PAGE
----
I was kind of disappointed to learn that Hall and Oates resorted to this kind of behavior...but such is the life of a rock star, especially once they make it big, I guess.

    "Family Man" (1982)

    Yes, this song WAS a hit--albeit a bit of a lost one in my opinion--and I've always felt the guitar licks by G.E. Smith and Oates in this one were under appreciated.

    "Possession Obsession" (1984)

    I love this track from the Big Bam Boom album. The message is still relevant today, and it's always nice to hear Oates take the reins and sing lead. If I remember correctly, it deserved more radio time and a higher place on the charts.

    "Bank On Your Love" (1984)

    Also from Big Bam Boom, this sexy rocker with just the right amount of country twang is probably one of the duo's least known songs and really shows their versatility. I can think of a multitude of other artists that could have covered it but to the best of my knowledge, no one's ever touched it, although Billy Gibbons did a nice version of it with Hall on Live From Daryl's House.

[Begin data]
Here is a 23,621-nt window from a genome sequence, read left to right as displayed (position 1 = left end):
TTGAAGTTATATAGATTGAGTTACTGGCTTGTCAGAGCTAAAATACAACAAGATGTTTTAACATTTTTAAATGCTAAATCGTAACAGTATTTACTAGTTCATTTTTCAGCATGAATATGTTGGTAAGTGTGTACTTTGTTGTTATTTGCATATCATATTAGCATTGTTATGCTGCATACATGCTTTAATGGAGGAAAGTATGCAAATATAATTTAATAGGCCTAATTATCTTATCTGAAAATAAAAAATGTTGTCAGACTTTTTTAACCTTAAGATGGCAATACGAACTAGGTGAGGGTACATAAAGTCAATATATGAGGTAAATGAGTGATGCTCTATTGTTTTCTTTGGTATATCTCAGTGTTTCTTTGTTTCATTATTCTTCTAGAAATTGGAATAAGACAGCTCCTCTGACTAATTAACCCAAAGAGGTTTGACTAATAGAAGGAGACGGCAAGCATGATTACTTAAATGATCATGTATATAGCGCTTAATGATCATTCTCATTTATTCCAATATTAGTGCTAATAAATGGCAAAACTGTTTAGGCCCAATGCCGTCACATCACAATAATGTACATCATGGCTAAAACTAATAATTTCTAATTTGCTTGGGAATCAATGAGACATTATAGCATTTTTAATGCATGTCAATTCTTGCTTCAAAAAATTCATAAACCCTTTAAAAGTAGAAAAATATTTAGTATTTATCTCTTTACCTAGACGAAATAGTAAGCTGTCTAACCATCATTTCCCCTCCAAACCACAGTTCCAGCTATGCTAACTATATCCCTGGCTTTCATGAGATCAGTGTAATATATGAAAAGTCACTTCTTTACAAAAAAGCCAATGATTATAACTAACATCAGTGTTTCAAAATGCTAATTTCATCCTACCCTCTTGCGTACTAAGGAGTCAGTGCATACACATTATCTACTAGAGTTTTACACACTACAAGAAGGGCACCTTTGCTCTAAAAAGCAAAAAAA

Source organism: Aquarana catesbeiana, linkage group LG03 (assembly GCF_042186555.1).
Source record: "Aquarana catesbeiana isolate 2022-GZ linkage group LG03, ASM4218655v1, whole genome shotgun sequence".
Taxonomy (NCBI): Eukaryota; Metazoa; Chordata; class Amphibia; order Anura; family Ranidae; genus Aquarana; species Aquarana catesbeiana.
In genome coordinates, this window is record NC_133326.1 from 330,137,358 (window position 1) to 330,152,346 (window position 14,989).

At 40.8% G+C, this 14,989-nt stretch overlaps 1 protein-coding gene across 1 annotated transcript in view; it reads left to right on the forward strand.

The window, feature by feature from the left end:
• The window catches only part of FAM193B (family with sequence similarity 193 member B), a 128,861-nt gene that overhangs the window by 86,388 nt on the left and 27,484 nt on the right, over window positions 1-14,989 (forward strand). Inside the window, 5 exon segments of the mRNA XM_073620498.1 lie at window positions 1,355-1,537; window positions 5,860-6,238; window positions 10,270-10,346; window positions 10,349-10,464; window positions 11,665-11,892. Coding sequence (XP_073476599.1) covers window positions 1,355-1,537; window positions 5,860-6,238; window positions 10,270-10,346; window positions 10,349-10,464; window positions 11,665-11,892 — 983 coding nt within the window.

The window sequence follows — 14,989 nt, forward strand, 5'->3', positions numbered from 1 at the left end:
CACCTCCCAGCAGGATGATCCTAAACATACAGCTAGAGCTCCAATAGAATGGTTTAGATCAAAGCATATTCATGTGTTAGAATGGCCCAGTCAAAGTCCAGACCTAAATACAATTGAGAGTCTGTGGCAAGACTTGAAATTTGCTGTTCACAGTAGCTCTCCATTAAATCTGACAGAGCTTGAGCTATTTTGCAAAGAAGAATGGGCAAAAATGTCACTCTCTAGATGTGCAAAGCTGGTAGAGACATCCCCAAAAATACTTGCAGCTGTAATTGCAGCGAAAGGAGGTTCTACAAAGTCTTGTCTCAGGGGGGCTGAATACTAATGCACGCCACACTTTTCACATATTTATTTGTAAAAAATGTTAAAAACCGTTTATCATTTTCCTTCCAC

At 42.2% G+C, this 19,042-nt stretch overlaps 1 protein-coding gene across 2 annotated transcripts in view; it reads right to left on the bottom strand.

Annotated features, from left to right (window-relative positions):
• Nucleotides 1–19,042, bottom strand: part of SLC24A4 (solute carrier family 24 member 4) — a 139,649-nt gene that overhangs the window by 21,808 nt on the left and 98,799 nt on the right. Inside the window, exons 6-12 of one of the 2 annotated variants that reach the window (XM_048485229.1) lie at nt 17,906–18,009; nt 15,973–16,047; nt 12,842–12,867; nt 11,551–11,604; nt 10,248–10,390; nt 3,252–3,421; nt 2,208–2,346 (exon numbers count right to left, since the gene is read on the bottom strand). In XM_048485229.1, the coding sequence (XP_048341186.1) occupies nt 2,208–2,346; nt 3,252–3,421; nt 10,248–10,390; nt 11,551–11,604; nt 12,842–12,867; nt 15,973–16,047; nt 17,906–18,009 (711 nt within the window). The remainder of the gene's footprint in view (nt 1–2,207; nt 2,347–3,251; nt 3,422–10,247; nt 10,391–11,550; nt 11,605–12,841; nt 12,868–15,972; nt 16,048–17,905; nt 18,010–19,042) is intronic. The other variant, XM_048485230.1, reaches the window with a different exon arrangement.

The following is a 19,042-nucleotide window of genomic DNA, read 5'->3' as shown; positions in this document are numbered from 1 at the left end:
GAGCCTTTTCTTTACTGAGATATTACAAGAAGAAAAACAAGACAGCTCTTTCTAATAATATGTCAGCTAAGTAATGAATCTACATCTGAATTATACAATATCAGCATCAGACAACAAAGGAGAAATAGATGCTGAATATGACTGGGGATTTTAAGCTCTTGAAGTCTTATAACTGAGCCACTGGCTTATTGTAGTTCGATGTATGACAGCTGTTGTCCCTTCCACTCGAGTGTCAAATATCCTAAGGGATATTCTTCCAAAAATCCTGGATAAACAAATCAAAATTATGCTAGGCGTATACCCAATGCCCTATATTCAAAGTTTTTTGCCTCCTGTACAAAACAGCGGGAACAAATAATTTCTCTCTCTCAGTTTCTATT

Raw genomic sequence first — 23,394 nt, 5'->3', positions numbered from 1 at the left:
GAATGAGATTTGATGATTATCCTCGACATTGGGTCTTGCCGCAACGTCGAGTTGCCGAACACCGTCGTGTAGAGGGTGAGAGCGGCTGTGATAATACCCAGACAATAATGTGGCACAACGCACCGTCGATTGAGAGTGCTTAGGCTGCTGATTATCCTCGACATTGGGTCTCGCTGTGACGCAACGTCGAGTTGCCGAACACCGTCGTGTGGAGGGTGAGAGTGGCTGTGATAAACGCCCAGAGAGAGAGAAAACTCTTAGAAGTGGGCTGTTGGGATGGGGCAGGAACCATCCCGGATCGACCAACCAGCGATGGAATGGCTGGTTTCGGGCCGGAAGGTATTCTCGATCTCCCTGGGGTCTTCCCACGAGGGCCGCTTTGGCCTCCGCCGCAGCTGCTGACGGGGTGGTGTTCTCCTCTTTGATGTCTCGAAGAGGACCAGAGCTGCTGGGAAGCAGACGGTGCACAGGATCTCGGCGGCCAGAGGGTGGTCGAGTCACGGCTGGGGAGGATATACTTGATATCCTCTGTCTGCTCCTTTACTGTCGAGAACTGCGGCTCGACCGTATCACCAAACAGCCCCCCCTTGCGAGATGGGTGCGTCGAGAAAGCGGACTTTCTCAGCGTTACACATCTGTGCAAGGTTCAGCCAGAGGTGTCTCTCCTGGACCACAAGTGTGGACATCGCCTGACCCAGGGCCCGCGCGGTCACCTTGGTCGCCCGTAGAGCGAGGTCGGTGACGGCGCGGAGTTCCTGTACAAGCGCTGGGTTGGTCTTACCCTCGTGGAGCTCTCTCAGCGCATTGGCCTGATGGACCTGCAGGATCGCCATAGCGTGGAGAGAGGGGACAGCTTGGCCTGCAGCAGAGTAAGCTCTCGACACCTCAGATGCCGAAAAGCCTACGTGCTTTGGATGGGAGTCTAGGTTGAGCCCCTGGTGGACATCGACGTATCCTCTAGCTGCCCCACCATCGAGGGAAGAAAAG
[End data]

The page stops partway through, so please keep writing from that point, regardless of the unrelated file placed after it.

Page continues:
"Do It For Love" (2003)

    As some people may remember, Hall and Oates split up in 1985 to pursue solo projects. They reconciled and recorded a new album in 1988, but I've always felt a bit of the gold they struck with their '70s and '80s' hits was lost. "Do It For Love", though, which was released in 2003, seemed to retain some of that magic but updated for the new millennium.

    I'm going to remain a Daryl Hall and John Oates fan 'til the day I die. What underrated or favorite tracks would you add to my list?

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    I know, it's not earth shattering news to declare on a blog that the '80s looked so awful. I love the '80s; I really do. I came of age, so to speak, in the decade and I loved the music and seeing "technology" (aka Walkmans and VCRs) sprout at a rapid pace before our eyes. But believe it or not, it's only recently that I could appreciate just how flipping terrible our clothing and hair looked during this decade of decadence. Don't get me wrong or call me clueless -- I've known for a good 20 years now how bad we all looked back then. But what I'm trying to say is that at the time I was living through the era I was blissfully unaware of it all. I thought I looked GOOD.

    I thought THIS looked good:

    I thought THIS was cool:

    I thought THIS was cute:

    What were we all thinking at the time? Eighties fashion is now so laughable and regrettable that they now make Halloween costumes of it. And if you wore one to a party, there's no doubt everyone would know what moment in history you're from.